Big changes are coming which will affect you each and every time you set foot in your vehicle. If you thought ‘Big Brother’ already had a close eye on you this news might come as a bit of a shock. All we know is that this development is surely going to spark lots of heated debates.
The EU has passed legislation to ensure that all new cars sold from 2018 are installed with tracking devices in a bid to reduce road deaths. This device will automatically alert emergency services when a vehicle has been involved in an accident. It is expected that by 2033 almost every car will have a device fitted throughout Europe.
The tracking technology will be able to help even if the occupant(s) is unable to speak. The device will be able to provide detailed information relating to the incident including the time, vehicle location, direction of travel and the extent of damage caused. This wealth of information will aid the emergency services who attend the incident to be best prepared to help those involved, whilst reducing response times by up to 60%.
The installation of tracking devices heralds a new age of mainstream in-car technology that the EU believes will play a pivotal role in saving up to 2,500 lives annually. In spite of the benefits of introducing this legislation it has also caused controversy with significant concerns for privacy.
Black boxes aren’t new. However, the legislation scheduled for 2018 will be seen as a significant extension of the black box as we know it. Currently, manufacturers including BMW, Citroen and Volvo allow occupants to contact emergency services anywhere in Europe with the touch of a button. Numerous insurance companies have also embraced this technology, requiring policy holders to have a black box fitted which relays information back to monitor driving habits. This has gained notoriety with some companies going to the extreme length of sending a text message to the parents of a young driver when their child is found to be driving at excessive speed.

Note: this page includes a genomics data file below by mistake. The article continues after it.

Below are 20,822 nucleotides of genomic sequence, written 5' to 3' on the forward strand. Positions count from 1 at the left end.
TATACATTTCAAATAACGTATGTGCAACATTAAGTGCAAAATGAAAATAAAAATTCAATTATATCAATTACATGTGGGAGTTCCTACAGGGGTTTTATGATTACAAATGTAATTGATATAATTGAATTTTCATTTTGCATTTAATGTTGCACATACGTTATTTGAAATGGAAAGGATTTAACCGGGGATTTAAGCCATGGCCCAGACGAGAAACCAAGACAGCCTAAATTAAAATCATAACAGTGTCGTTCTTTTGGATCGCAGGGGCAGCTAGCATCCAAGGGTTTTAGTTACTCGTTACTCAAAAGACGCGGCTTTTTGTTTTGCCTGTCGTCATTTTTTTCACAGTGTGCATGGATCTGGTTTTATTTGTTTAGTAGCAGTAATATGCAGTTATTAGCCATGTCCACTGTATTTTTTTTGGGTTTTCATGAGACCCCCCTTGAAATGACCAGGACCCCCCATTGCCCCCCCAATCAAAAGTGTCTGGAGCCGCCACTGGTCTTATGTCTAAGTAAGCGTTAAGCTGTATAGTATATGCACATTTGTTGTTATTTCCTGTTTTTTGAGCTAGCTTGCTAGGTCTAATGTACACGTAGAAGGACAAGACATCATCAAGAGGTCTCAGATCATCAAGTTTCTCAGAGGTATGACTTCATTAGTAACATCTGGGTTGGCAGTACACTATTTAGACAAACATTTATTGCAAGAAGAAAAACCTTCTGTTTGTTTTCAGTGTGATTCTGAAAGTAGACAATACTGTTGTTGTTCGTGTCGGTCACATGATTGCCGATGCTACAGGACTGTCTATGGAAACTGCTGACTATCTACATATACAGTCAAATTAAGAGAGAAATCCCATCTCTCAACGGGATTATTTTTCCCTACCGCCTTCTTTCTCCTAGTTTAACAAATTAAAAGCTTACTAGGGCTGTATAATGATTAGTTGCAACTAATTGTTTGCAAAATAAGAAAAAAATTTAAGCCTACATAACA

Having a black box installed helps to reduce annual insurance premiums but comes at a great cost in giving up privacy as you are monitored each and every time you drive your car. It has already been accepted by the EU that data will be made available to a host of commercial companies.
Forcing the installation of a tracking device has angered many and will limit control that individuals have in respect of who is able to access their data and also the motive behind viewing this data in the first place. Although the EU has reported that the tracking devices will remain dormant until activated in the case of an emergency and consent will be required before sharing any data.
The largest case for arguments against this legislation is focused on costs. It is expected that it will cost up to £450 million to successfully install tracking technology which will help save up to 747 deaths annually by 2033. Even with hopeful estimates achieving break-even in the scheme wouldn’t be achievable.